Spring Bouquet, OIl on Panel, 7 x 5 inches
The way I’m painting flowers now is a very good example of two things:
1. Painting representationally isn’t always painting what you see
Because usually, you can’t.
Take these daffodils. If you look at the shadows inside the trumpets of daffodils indoors, there’s a good chance that you’ll find, like I have, that you can either hit the value right or the chroma right, but not both at the same time.
The compromise I’ve been using lately is to raise the value of the shadows, so that I can hit the chroma.
It also makes a value balance in the picture that is actually closer to impressionism than, say, classicism or naturalism.
I don’t think these pictures look particularly like impressionist work, because in terms of hue and chroma, I tend to stay quite close to what I see.
Good impressionsit painters, I think, introduce a lot of hues that aren’t actually there in the subject. They then rely on visaul mixing to create the impression of more accurate colour than they’ve actually used.
Done well, it’s beautful. But it’s not the way I paint, personally.
An interesting point, though: if you take a lot of impressionist paintings and desaturate them in photoshop or something similar, you’ll find a value balance similar to the ones I’m using lately – the darks are dark, but then the value balance goes up the scale quickly, resulting in a lighter painting overall, with the lights compressed into a narrow range.
Like this one.
2. How the Munsell big book can help you mix more expressive colour
I’m using my Munsell book to help me do this – but I’m not matching the colours
I start by finding the local colour of the subject – in this case, daffodils – by finding the closest chip from the Munsell book.
But that’s the end of the matching. After that point, I’m using knowledge gained from painting a lot of cubes and spheres, investigations into how local colours change from light to shadow, to work out where I want the shadows and lights to be – based on the value balance I’ve set up, which is all keyed from the shadow colour of the trumpets of the daffodils.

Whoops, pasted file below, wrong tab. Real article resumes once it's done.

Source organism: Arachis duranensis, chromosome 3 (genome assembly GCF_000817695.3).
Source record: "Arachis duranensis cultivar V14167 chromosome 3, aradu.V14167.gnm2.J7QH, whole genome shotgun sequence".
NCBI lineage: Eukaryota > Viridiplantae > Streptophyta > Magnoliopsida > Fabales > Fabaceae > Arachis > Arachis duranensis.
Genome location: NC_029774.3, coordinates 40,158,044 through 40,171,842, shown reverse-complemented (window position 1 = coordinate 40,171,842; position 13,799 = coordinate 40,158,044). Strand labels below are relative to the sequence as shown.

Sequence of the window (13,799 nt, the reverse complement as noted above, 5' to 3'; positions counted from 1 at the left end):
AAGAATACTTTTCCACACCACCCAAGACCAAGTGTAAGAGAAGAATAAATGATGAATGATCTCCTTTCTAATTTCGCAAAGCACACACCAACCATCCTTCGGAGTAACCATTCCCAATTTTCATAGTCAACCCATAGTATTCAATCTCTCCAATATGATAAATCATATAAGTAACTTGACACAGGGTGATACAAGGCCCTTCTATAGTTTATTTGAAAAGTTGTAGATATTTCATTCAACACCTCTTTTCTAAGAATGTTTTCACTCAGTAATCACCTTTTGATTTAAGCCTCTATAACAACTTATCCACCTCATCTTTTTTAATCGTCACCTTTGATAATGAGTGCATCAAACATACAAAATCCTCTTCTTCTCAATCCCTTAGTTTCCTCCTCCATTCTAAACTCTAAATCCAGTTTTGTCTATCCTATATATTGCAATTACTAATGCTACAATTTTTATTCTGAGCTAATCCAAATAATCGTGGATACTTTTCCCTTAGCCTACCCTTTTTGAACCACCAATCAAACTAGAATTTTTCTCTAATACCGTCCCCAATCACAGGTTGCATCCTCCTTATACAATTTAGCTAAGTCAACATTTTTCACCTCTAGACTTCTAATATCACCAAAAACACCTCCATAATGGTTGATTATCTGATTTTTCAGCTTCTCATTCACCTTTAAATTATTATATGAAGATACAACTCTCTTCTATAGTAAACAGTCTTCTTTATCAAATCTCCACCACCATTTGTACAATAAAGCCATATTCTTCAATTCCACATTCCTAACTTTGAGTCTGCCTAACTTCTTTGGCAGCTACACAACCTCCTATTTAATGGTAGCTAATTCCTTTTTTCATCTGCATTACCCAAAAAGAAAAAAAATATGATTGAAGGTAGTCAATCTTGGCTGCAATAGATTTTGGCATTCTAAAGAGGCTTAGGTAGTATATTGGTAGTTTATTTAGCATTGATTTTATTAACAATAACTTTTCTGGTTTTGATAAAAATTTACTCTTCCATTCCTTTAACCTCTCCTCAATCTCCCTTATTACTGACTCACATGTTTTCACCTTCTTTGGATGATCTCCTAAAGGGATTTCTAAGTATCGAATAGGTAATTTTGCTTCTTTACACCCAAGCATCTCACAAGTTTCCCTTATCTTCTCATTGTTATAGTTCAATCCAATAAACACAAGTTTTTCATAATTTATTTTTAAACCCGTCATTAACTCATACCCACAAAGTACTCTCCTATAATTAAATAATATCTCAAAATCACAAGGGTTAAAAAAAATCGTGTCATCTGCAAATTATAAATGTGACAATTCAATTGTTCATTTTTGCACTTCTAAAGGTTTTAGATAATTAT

I feel this also makes a picture that’s more expressive of what draws me to paint these daffodils. It’s spring. The lightness and freshness of the days, the breezy sun and the end of winter, new beginnings and optimism. This is what these daffodils mean to me.
And I find that a lighter painting reflects these feelings more than, say, an eighteenth century Dutch flower painting (as beautiful as they are).
This is much easier to explain by watching than with words, so here are the two live sterams I did whilst paiting this little picture.
The first one is a little glitchy for the first few minutes, I was testing out some tech that didn’t quite work 🙂
But then it settles down I get straight into painting, describing what I’m doing as I go.
I hope they were useful.
Do you struggle with yellows? This might be the answer to your problems – or at least, bring you closer to understanding why you find them hard.
It’s mostly to do with the limitations of paint, and the link between value and chroma.
Best wishes and thanks for reading,
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